Trump re-election ‘could spell the end of Nato’

Top academics issue stark warning amid US president’s threat to withdraw some troops from Germany

FILE PHOTO: U.S. President Donald Trump attends a NATO Summit at the NATO headquarters during a NATO summit of heads of state and government in Brussels, Belgium, May 25, 2017. REUTERS/Jonathan Ernst/File Photo
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A second presidential term for Donald Trump could see the end of the Nato alliance, a group of senior American and French academics say.

The concerns arose after Mr Trump accused Berlin, one of America's most important allies, of failing to meet Nato's spending targets and said the US would cut its troop presence in Germany by more than one quarter.

“So, we're protecting Germany and they're delinquent,” he said on Monday. “That doesn't make sense.

"So I said, 'We're going to bring down the count to 25,000 soldiers'.

“They treat us very badly on trade.”

The planned reduction of 9,500 troops undermines the Nato alliance, which has proved important for post-war European security.

US and French academics and senior retired officials have said another term in office for Mr Trump could fatally weaken an alliance that deters Russian aggression and protects the international rules-based order.

Leading defence academic Michael Clarke was told of the concerns during a conference at the US Centre for Strategic and International Studies last week.

"The Americans were saying that if Trump wins in November, then Nato would be in serious, serious trouble," Mr Clarke, of the Royal United Services Institute, told The National.

"It would be really difficult to hold the whole thing together. Another Trump presidency would so undermine the transatlantic relationship that it would be hard to see what was left of Nato.

"It would be really, really bad for relations because he doesn’t get it, he’s not prepared to see transatlantic relations as previous presidents have.”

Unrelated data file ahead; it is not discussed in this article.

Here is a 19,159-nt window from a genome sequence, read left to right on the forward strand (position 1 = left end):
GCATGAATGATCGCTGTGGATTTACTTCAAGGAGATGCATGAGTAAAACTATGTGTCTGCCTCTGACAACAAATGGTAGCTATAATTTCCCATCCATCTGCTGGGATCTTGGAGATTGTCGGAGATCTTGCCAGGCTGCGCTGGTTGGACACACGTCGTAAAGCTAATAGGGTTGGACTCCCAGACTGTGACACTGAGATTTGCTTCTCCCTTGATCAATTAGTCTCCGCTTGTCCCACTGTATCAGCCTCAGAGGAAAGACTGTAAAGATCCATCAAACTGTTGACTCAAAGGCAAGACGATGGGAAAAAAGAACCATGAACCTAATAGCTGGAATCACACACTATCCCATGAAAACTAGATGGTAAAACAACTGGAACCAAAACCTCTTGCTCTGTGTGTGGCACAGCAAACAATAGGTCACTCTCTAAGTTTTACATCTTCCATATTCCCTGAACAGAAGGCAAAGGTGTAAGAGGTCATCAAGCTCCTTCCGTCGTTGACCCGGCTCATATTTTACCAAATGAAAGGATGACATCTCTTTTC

The next presidential election is on November 3 and it is not clear if Mr Trump will be able to withdraw the troops by then.

Fellow Republicans in Congress have already argued that a cut would benefit Russia.

The view that Nato could “break” under another Trump term was supported by Bastian Giegerich, of the International Institute for Strategic Studies.

“You can repair the damage from a four-year term but in eight years a lot will break,” Mr Giegerich said.

“If Trump gets re-elected and he continues on this path of treating Nato like a protection racket, I think that undermines the heart of Nato, which is predictable and respectful behaviour.

"Without that trust, Nato will find it hard to exist.”

Mr Trump’s complaint about underspending is accurate. Many of Nato’s 30 member states, including Germany, have not reached the set target of spending 2 per cent of GDP on defence.

The US spent 3.4 per cent last year compared with Germany’s 1.4, although its defence budget is increasing.

Mr Giegerich said polling showed Germans would be in favour of an increase in their defence budget.

“But this should be a conversation not based on threats and on hectoring from Donald Trump," he said.

"The best argument you can make to prevent more defence spending in Germany now is to say you just want to spend money for Donald Trump. He’s actually not helping.”

Berlin has yet to give an official response.